Strategy 2: Icenhower Negotiation Method

This method was created by my father, who was a real estate broker for over 50 years. He was a very smart man, and an expert negotiator. He had models and structures for everything he did. 

I love the book “Never Split the Difference” by Chris Voss. It isn’t designed for real estate, but it contains high level strategies that can be easily adapted and applied to real estate. In this book, Voss outlines a strategy that is very similar to the real estate negotiation strategy that my dad used. It’s called The Ackerman Model.

The Icenhower Negotiation Model is an offer-counteroffer real estate negotiation strategy designed to move negotiations to your side of the middle-point in between each party’s prices.

The real estate negotiation strategy process

  1. Set your target price (your goal)
  2. Set your first offer at 85% of your target price 
    • *Calculate ahead of time. Note: Hard to plan negotiations like this with multiple offers, since competitors can be unpredictable with varying urgency
  3. Calculate 3 future raises at 92%, 98%, and 100% of your target price
  4. Use as much tactical empathy to say “no” a lot to get your opponent to counter-offer before increasing each offer
  5. Use a precise, non-round number for your final 100% offer
    • For example, $237,893 instead of $240,000
    • It gives the number more credibility and weight
  6. Also with your final 100% offer, try to throw in a non-monetary item (that you may not care about as much) to show that you’re at your limit

*Note: they are in decreasing increments as you proceed with negotiations.

Hypothetical example:

The seller has a triplex he wants to sell for $500,000, and you want to buy it. Note: Not listed on the market.

  1. Set your target price: $450,000 (difficult in a hot seller’s market)
  2. Calculate first offer at 85% of $450,000 = $382,500
    • Must keep negotiation alive!
    • Feel uncomfortable yet?!
  3. Calculate next 3 counter offers ahead of time at:
    • 92% of $450,000 = $414,000 (will show good movement)
    • 98% of $450,000 = $441,000 (still good movement)
    • 100% of $450,000 = $450,000 (adjust to $449,357.00)

A precise and non-round number shows intense calculations have been done. Maybe this is the number you need to ensure that you get the positive cash flow you need. Note: Markets vary. Some are hotter than others, so you might have to adjust the percentages accordingly: 92% -> 96% -> 98.5% -> 100%

Make the other side feel that they “won”

Nobody wants to “lose” a negotiation. This is why we throw in that non-monetary item at the end. It makes them feel like they “won” something, even if it isn’t a very valuable item. And, by using a non-round number, you are showing that you have given everything you possibly could give.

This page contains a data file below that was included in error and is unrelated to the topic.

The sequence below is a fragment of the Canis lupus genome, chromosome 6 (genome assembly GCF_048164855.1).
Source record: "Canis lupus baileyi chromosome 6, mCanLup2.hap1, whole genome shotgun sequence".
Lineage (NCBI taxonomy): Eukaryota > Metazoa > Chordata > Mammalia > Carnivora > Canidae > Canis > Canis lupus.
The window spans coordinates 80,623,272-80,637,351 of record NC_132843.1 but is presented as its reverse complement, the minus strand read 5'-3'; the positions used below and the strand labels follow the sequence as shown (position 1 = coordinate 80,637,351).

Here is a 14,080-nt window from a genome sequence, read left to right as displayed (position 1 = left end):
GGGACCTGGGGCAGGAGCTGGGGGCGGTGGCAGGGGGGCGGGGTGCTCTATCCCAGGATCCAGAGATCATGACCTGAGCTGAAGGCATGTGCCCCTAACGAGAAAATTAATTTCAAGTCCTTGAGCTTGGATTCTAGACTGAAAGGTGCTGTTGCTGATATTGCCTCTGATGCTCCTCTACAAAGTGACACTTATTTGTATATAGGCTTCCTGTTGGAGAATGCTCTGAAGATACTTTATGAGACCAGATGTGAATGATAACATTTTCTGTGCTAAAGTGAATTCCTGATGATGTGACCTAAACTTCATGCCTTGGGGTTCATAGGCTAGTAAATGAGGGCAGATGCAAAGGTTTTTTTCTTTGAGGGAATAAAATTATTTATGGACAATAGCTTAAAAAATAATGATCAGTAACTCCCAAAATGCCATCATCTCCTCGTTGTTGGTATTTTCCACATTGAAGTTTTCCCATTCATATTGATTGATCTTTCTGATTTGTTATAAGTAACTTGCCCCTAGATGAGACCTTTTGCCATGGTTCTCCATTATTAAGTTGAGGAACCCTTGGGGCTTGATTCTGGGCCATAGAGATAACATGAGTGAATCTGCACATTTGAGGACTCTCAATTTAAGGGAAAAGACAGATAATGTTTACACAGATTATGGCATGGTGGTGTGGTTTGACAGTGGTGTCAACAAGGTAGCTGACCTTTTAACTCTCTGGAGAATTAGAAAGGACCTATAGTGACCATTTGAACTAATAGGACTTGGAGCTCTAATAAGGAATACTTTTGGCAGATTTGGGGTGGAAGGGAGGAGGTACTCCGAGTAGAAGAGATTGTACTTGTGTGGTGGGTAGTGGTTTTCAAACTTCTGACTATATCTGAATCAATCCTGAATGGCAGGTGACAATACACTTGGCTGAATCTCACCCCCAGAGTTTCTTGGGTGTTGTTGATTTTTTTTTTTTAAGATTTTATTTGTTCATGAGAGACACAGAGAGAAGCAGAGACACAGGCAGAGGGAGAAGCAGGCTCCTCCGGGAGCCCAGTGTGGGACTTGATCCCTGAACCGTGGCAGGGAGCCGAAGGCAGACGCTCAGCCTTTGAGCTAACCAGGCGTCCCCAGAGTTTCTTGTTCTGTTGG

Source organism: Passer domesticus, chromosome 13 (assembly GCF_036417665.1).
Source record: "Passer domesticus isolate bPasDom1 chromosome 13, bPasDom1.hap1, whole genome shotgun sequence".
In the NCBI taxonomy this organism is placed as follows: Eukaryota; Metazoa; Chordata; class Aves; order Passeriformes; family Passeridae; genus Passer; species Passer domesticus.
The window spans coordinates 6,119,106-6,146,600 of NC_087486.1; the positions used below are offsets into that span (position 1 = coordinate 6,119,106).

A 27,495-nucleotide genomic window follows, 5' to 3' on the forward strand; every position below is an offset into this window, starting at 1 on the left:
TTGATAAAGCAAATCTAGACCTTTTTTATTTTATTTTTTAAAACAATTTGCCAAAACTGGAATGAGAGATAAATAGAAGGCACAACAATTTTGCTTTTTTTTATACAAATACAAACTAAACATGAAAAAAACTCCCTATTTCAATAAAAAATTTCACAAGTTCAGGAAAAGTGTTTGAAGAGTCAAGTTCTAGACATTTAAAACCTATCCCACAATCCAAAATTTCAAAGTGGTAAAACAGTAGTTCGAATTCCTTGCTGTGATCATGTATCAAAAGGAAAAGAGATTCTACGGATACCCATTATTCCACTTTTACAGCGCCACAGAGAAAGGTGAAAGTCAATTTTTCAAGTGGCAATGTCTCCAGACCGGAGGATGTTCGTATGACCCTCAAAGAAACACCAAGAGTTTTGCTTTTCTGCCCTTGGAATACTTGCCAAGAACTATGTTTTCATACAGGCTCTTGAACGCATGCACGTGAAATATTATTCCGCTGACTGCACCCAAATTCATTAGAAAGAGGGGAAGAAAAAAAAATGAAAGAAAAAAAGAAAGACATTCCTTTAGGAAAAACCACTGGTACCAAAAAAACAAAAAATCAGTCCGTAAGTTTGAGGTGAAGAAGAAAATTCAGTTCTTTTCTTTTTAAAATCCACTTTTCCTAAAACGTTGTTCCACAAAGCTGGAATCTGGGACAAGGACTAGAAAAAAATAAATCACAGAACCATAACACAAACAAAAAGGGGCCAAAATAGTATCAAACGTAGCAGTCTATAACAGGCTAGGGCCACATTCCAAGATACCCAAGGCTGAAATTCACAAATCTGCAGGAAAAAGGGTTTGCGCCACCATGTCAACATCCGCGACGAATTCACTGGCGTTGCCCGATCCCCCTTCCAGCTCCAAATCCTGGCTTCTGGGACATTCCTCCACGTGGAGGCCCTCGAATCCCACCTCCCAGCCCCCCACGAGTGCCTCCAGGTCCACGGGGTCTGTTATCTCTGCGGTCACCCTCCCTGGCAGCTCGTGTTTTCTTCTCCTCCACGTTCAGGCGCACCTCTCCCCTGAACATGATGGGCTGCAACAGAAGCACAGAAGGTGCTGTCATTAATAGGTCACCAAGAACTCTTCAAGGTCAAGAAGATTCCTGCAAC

Show them you tried as hard as you could. This will also make your opponent feel like they have pushed you and gotten as much as they could out of you.

More notes on real estate negotiation strategy

Here are a few general takeaways that you can use regardless of the real estate negotiation strategy you choose.

Always show your work

You must show your work. This is vital. Show all of this to your client. Explain the steps and show them your notes. Tell them you’re following a specific model that will help get them their target price.

Highest and best isn’t highest or best for your seller

Yes, it is easier to say, “Highest and best!” and choose the best offer. But, you can get more for your client by negotiating with each offer, one by one. It is more time consuming. It is not easy. But, it will pay off for you and for your client.

When you are representing your buyer and the seller agent asks you for highest and best, what should you do? First, ask how many offers are on the table. Usually if there are a ton of offers, the seller will not have time to address each offer and negotiate individually, so they will feel pressed to ask for highest and best up front. Or, perhaps, the client doesn’t want to deal with the stress of negotiations. So, I would only actually offer the highest and best in this situation, where there are a ton of other offers on the table already. 

FREE DOWNLOAD: Meet in the Middle Strategy PDF

Today, we’re giving you access to download our Meet in the Middle Strategy PDF for free. This graphic will help you learn the process and learn how to best negotiate for your client.

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Real estate negotiation strategy summary

  • Negotiate on behalf of your clients
  • Don’t be afraid to go back and forth many times
  • Keep more offers in play
  • Use a real estate negotiation strategy and keep your clients involved throughout the process
  • Win more negotiations!

Want to learn more?

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Stay up to date on what’s happening in our industry and join our Facebook group, the Real Estate Agent Round Table for free, relevant content daily, including breaking news on the real estate market.